I would venture and guess that the fighting cocks and style were brought over and adopted when Spain took over the Philippine island. Some were also brought to the island when Japan and many travelers from different part of Asia do trades.
i have in my collection, a very long fork style knife that belonged to a tattooo artist, he was a sailor who fought in the philipines in the 30s so they have had AG blood there a long time. i think almost all of the knife fights there are all mostly imports from the states now days
The origin of Philippine fighting cocks can be traced when the Lemons dominated the Philippine pits. This is the story written by Robert "Boy" Ocampo, Jr.
ALL ABOUT LEMONS
by: Roberto "Boy" Ocampo Jr.
Recent International Derby Champions, Breeders and Cocker of the Year awards have been attained by people who had put their faith in the capabilities of a local strain, the "LEMONS".
For almost 40 years now, this magnificent bloodline has preserved it's tradition of winning in the highest levels of competition.
Stories about it has been repeatedly told, both verbally and in print, but for the sake of those who are unfamiliar with it's beginnings, I will again do so.
HISTORY OF THE LEMONS IN THE PHILIPPINES
Mainly responsible for the popularity of those "lemon-hackled" gamecocks of Duke Hulsey here in the country was the father-son tandem of Don Amado Araneta and son Jorge (Nene) Araneta.
Fighting under the name "THUNDERBIRDS", the Araneta's in partnership with Duke Hulsey dominated the competition in Manila's cockpits from 1963-1967.
During the same period mentioned, several "mains" were held at the Araneta Coliseum in Cubao, Q. C.. These events were billed "U.S. vs. Philippines".
The U. S. team was composed of the Aranetas (RAFAEL “PAENG” ARANETA) and Duke Hulsey while the "Philippines" was represented by the cream of Phil. cockfighting some of whom were: Mssrs. Peping Cojuangco, Johnny Veloso, Mayo Lacson, Eddie Araneta and Esting Teopaco.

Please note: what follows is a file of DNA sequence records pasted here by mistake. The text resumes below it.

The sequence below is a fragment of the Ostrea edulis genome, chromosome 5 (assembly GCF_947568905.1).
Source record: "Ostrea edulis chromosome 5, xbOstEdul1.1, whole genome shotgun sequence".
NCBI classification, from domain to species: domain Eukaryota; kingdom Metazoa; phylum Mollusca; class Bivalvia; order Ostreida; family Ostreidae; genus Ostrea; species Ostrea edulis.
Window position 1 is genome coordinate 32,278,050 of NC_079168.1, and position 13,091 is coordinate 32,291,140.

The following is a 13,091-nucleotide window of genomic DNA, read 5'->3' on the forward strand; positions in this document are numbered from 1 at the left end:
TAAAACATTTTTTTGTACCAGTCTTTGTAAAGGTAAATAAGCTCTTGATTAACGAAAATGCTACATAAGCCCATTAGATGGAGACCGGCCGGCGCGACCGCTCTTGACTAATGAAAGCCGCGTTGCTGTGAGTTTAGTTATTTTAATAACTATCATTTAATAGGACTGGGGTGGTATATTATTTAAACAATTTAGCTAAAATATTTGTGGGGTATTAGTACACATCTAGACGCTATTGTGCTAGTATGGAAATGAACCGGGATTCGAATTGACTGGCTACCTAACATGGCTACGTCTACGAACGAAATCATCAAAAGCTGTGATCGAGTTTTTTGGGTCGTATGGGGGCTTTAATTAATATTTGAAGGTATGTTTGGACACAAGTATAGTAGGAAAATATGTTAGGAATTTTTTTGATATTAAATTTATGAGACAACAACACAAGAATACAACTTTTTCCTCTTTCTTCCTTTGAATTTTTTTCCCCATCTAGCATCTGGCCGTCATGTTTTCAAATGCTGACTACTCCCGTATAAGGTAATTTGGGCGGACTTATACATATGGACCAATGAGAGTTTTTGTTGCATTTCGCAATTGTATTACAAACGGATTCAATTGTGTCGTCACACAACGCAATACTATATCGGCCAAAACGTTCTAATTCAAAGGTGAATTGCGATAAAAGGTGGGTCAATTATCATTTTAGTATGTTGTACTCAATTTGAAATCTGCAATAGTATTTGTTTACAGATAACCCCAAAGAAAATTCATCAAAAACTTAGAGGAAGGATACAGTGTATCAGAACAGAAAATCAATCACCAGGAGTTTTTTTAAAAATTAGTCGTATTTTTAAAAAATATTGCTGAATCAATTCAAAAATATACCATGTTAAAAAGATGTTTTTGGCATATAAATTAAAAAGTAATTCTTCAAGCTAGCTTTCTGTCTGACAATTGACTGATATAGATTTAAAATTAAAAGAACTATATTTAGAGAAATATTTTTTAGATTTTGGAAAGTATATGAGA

In all of the said encounters, the U. S. team prevailed. They fought uniformed looking cocks which typically were red, straight comb and yellow legged. Duke called them his "Lemon Hackles". He claims they were a blend of HATCH-CLARET-BUTCHER blood that he had proportionally set and established as a family.
DISTINCTION OF THE LEMON 84
While the "Lemon Hackles" rooster was famous internationally, the "Lemon 84" strain is only true in the Philippines. It was originated by Mr. Paeng Araneta. Based on his personal account, which I read in a book about Philippine cockers and breeders, this is his story.
Mr. Rafael Araneta's first visit to the Amicizia Farm of Duke Hulsey in Tangipahoa, Louisiana in 1967. It was there that he came upon an "unusual lemon". It was a peacomb.
He had it shipped to Manila. As friends kept asking him what he called the rooster, he noticed the leg band number and coined the name "LEMON 84".
He states the pedigree of this strain as follows:
* He bred the Lemon 84 cock (peacomb) to two Lemon hens which he had also bred from a battle-scarred winner he had acquired earlier.
* He got some pullets which he bred back to 84' cock (father-daughter mating) and from the bunch picked two specimens which he bred to each other (brother-sister mating).
Again, he chooses 2 of the most vigorous pullets and bred back to the 84' cock.
* This time a pair of pullets showed up with green-legs.
From all the breeding of the "Lemons", Mr. Araneta was able to establish two families; One, typical "Lemon" with yellow legs. The other, looking more like peacomb, green legged Hatches which were dark red.
In 1970 and 1971, the "Lemon 84's" were entered in the International Derby. They finished with runner-up honors in both occasions.
However, the crowning glory of the Lemon 84 came in 1972, when they claimed the title in the International.
Though they shared the honor with 2 other champion entries, it was nonetheless a monumental feat for it marked the first time in Philippine cockfighting history that a team of island-bred roosters were successfully pitted against an all imported line-up of opponents.
ANOTHER FAMILY OF LEMONS
Stories about the "Lemons" vary depending on whose hands they are with. One should remember that this strain has been in the country for almost 40 years. now.
Recently, I was told the story of another family of Lemons by Mr. Boy Palileo.
Boy, who is 58 yrs old now, used to condition the shows of his late uncle Manolo Lovina. Manolo bred what he called his "MASSA or SUNSHINE LEMONS". This line of Lemons came from Mr. Emmanuel Massa, who in turn was a partner of Duke Hulsey. Boy believes that Mr. Massa is still alive and a member of the board of directors of the U.G.B.A..